What's Tony Thinking

The Value of Disillusionment


With the encouragement of my book club I am really reading (as opposed to “reading in”) Harvard historian, Jill Lepore’s, big one-volume history of the U.S., These Truths: A History of the United States. I am about half-way through her 932 page book.

She’s a great writer and it’s a terrific book. But it is, in several respects, an exercise in disillusionment. At least if you harbored illusions about the United States history as a more or less steady march of progress or if you imagine that most of our history has been more noble and edifying than our own, present, era.

Perhaps the clearest contribution of Lepore’s book is to hold the incredible tension between the nation’s founding ideas and ideals and the huge contradiction posed by the institution of slavery. From the get-go, our story is one of an epic tension. Or is the right word “curse?”

Lepore shows that slavery is not one issue among many facing the new nation. It was the issue. Still less, is slavery a side-story to the real narrative of triumphs of American ingenuity and courage. No, slavery defines and dogs us every step of the way. It bedevils our most revered leaders, for example, Washington, Franklin and Jefferson. The point is not just that they, as most of the founders, owned slaves. It is how complex and unresolved the issue was at the nation’s founding and how it continued to be so in subsequent chapters.

If Frederick Turner’s core thesis was that America cannot be understood apart from its frontier, Lepore’s would be America cannot be understood apart from slavery.

This presentation reaches its climax (but not conclusion), of course, with The Civil War. About the crux of that terrible conflict, Lepore is clear as a starry night. The War was not about “states rights” or the proper powers of the federal government or any other fuzzy abstraction. It was about slavery.

The other respect in which Lepore’s book is a disillusionment comes should you imagine political deception and hustles, violence, polarization and specters of anti-democratic authoritarianism are unique to our own time. Sorry no. We’ve got nothing on our past when it comes to bitter battles and playing fast and loose with truth and facts.

This is not to say, at least in my judgment, that Lepore is offering us some sort of anti-American or politically correct reading of history, though I’m sure some would see it as such. She gives us, rather, a complex story where American history is a continuing debate, bursting sometimes into open conflict, over who and what this nation really is.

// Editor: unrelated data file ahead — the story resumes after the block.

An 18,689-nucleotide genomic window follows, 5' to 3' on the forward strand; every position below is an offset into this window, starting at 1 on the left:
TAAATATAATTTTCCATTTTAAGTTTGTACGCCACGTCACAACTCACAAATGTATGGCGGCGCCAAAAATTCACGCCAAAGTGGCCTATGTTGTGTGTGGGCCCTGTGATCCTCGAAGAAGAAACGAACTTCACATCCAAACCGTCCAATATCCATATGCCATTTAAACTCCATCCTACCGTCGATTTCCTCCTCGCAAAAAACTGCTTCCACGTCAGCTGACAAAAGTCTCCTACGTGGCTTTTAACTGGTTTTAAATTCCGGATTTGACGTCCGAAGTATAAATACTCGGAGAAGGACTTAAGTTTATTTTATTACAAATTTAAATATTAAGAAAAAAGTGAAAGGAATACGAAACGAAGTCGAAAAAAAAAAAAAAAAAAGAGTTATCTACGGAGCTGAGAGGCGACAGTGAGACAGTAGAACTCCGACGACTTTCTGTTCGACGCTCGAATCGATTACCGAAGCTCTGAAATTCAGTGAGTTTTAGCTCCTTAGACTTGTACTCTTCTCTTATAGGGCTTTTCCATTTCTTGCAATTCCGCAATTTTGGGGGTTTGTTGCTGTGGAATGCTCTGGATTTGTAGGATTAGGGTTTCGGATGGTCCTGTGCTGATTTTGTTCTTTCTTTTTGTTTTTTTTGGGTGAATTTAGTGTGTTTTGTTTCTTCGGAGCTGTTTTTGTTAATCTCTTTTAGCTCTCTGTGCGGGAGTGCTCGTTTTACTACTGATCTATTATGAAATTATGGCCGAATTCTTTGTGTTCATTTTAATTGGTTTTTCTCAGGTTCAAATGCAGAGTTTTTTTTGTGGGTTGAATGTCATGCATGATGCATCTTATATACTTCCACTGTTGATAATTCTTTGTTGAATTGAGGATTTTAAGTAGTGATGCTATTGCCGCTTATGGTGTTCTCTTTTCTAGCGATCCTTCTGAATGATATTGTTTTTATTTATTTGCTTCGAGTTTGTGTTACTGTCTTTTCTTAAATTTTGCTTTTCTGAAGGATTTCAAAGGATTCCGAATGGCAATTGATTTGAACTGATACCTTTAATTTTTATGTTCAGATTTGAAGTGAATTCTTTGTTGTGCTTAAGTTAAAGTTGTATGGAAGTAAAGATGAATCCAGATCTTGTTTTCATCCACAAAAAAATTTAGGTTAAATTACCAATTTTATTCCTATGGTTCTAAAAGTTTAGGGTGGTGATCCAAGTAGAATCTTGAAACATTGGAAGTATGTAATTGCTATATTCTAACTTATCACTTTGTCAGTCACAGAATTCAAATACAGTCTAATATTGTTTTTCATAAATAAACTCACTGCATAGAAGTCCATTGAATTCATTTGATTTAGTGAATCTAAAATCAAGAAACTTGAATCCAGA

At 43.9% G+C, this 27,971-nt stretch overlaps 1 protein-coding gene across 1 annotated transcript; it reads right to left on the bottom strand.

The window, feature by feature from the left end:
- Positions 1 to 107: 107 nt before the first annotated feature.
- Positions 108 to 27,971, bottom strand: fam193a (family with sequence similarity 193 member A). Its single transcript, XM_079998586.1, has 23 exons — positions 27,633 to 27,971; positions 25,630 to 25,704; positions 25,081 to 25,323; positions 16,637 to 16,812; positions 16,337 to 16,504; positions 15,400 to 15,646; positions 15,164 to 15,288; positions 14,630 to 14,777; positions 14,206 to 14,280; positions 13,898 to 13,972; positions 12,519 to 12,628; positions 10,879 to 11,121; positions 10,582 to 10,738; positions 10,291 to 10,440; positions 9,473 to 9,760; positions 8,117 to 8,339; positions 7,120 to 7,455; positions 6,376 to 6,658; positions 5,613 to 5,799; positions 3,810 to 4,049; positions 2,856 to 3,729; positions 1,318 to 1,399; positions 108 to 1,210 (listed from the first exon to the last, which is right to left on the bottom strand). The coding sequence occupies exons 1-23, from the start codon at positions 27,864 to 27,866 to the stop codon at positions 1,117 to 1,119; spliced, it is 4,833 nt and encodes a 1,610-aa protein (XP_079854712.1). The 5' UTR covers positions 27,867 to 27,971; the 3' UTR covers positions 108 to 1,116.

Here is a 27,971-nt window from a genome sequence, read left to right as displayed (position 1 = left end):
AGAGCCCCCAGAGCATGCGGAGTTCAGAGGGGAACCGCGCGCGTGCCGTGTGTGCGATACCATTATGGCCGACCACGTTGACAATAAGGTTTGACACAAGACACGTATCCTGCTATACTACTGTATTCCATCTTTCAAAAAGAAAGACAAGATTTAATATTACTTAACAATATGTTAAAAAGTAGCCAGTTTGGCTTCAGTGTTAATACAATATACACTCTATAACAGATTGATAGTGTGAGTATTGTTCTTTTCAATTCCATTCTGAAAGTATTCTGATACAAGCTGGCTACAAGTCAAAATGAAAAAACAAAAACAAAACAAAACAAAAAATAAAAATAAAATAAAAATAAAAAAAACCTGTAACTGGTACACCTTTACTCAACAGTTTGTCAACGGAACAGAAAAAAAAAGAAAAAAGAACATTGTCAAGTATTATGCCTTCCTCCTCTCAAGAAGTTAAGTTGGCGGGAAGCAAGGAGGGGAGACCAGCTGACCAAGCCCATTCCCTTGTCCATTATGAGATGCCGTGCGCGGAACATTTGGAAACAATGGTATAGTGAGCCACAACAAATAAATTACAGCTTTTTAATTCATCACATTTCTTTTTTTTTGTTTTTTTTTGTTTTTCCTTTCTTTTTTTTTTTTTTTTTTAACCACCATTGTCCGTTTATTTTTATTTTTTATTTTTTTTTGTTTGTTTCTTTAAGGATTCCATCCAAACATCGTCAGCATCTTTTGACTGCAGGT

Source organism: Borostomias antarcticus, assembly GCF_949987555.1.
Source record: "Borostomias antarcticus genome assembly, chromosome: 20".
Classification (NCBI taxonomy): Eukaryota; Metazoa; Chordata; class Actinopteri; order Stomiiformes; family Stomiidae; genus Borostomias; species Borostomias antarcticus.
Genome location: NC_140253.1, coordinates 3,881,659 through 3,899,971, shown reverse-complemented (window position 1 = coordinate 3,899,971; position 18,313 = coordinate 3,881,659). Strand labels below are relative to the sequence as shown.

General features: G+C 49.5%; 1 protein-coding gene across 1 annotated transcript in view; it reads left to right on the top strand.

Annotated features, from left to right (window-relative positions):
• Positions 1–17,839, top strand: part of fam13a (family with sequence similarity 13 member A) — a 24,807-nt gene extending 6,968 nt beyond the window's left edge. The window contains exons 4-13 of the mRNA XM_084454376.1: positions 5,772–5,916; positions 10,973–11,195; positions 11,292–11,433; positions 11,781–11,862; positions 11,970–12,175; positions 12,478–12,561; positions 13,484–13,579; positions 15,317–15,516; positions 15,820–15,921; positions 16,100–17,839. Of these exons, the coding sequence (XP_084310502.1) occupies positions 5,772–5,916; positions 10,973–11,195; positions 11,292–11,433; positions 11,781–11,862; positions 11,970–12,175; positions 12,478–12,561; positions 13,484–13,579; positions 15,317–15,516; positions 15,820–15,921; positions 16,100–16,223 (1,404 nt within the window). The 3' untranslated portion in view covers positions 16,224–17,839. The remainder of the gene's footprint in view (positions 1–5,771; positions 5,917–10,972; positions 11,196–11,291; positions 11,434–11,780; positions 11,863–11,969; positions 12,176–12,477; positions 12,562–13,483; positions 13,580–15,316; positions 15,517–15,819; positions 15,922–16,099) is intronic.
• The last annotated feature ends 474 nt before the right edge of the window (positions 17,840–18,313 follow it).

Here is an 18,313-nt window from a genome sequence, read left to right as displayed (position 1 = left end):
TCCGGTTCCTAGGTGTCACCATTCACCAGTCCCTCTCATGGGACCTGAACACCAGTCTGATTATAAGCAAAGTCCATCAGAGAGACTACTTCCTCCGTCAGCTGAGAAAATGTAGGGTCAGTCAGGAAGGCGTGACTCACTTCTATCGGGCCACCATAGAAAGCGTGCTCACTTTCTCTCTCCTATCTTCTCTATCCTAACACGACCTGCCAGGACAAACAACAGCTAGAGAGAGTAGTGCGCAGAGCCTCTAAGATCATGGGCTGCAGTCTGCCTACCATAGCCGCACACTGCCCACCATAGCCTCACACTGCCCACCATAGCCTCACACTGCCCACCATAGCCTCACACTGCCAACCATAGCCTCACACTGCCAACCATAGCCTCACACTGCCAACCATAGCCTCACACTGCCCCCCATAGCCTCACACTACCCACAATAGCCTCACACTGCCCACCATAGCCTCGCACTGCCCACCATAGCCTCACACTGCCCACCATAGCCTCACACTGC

Current debates, partisanship and hyper-polarization, are not new. Ours is time when they are at high tide, but there have been many such times before. In fact, they seem more the norm than the exception.

I’m unsure if all of this is good news or bad news. It is bad news if it leads only to apathy or cynicism. “It has always been thus.” It may be good news, however, if you are feeling that we are in times without precedent or the first generation to peer into the abyss.

Which raises the question that every disillusionment always brings. Are we better off with our illusions or without them? I conclude that disillusionment, though always painful, is preferable to living with illusions.

At some point Lepore observes that a nation born amid revolt and contradictions, like ours, is never far from chaos. Again, good news or bad? On balance, it seems to me helpful to see America realistically as a continuing struggle in which we now have our part to play.

Lepore’s epigraph for These Truths is taken from Lincoln, who at a discouraging point in the Civil War said, “[w]e must disenthrall ourselves, and then we shall save the country.” “Disenthrall” may be another word for “disillusion.” Face reality clearly, or more clearly, and we may save the country. Lepore helps us to do that.

You may be inclined to steer clear of such a long book. Don’t be. It is very readable. I’m grateful to my book group for helping me discover that.

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